Recently I was on night shift, eating KFC at 3am in the common room with the other interns and joking about things that shouldn’t be joked about around food, and my pager went off. I could dedicate a whole post to my pager and one day will, but it will mostly about wanting to throw the thing at the wall. But this time it was different.
I rang the number, and the nurse of a certain ward answered, and let me know an elderly patient had died, and the family would like me to come up and confirm it. A lot of the time you’ll go up and confirm it without the family present but this particularly patient’s relatives wanted to be there. I hung up and started making my way up through the labyrinth of corridors to the ward.
I’d never certified a death before. When I put my chicken down and told the other interns, I was met with a sombre mood, and “your first?” followed by sympathetic pats and the promise of chocolate on my return. As I walked through those silent corridors, my heart was pounding. What would they look like? How did they die? What if I got it wrong? What if I certified them and they weren’t really gone? What if they had a pacemaker? All sorts of ghoulish thoughts found their way into my mind and by the time I reached the nurses station, I was a quivering mess.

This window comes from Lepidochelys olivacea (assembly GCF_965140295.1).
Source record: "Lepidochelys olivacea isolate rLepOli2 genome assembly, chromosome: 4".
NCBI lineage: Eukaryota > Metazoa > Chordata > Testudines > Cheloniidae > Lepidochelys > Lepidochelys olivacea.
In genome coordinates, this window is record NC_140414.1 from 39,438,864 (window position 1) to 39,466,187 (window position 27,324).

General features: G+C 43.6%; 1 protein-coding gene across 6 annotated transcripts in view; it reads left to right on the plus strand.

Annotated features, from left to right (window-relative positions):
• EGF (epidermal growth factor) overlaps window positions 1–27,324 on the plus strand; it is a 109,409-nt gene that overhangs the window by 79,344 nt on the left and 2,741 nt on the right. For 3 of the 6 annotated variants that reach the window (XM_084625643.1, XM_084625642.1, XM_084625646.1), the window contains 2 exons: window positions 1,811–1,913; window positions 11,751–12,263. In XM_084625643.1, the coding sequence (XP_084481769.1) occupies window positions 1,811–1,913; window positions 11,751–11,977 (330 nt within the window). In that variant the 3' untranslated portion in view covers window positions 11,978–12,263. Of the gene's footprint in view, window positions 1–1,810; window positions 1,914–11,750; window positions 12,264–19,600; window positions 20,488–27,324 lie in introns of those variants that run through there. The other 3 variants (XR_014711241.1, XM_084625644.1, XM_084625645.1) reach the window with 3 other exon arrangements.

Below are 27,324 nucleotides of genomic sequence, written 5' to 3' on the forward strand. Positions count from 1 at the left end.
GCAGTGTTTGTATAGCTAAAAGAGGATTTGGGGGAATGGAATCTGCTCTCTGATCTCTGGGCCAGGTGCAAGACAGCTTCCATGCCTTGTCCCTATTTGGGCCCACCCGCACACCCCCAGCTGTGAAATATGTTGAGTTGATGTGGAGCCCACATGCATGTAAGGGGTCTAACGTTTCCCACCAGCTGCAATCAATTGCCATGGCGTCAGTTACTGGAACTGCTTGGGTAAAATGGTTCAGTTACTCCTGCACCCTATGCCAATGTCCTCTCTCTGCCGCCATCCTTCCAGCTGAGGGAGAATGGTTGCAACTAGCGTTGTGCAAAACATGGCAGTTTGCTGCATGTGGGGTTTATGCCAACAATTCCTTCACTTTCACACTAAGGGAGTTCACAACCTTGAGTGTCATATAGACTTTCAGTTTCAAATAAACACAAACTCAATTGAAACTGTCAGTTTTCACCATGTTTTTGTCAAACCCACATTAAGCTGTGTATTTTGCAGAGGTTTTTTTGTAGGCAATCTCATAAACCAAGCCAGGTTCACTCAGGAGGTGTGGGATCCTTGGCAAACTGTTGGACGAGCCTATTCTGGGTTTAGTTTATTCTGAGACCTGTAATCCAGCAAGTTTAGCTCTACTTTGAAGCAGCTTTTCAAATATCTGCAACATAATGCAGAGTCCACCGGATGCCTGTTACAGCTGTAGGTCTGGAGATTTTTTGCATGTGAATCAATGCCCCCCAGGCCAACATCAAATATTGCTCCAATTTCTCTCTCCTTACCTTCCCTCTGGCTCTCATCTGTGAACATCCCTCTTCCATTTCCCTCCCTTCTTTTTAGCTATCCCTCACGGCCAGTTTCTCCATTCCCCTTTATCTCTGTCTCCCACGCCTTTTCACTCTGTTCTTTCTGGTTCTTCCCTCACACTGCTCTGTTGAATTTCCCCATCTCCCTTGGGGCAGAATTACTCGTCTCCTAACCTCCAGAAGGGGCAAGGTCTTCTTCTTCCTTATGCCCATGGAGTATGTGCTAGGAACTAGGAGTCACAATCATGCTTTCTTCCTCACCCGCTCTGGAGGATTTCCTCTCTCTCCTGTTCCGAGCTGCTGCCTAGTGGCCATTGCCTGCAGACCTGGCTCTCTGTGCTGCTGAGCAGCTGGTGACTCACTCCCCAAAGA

The nurse on was lovely, she asked me if I was okay, and I whispered that I hadn’t done it before. “Want me to come with you?” was met by a frenzied nod on my behalf, and I took a deep breath, hung my steth around my neck, and walked into the room to met five grown men and women in tears. In the bed was the dearest old lady with a pretty neckscarf on, her eyes closed, her face peaceful.
I looked in her eyes, listened to her chest. She was quiet everywhere. When I tried to take her pulse, my own heart was beating so hard that I could feel my own through my fingers and I took it for maybe a little too long.
“Are you sure?” came a tiny voice, from a grown man, and I nodded. I told them I was sorry for their loss, and that I thought she looked beautiful.
Outside the nurse squeezed my hand and I did the paperwork. Then I went back downstairs where I was met with chocolate and similar stories. One intern had dreamed about his patient for a week afterward.
I will forever be grateful to my patient. The family told me she was a lovely and kind woman and I couldn’t help but think that in death she was the same. My introduction was so gentle by comparison to others, and she (I will never forget her name), has my eternal gratitude.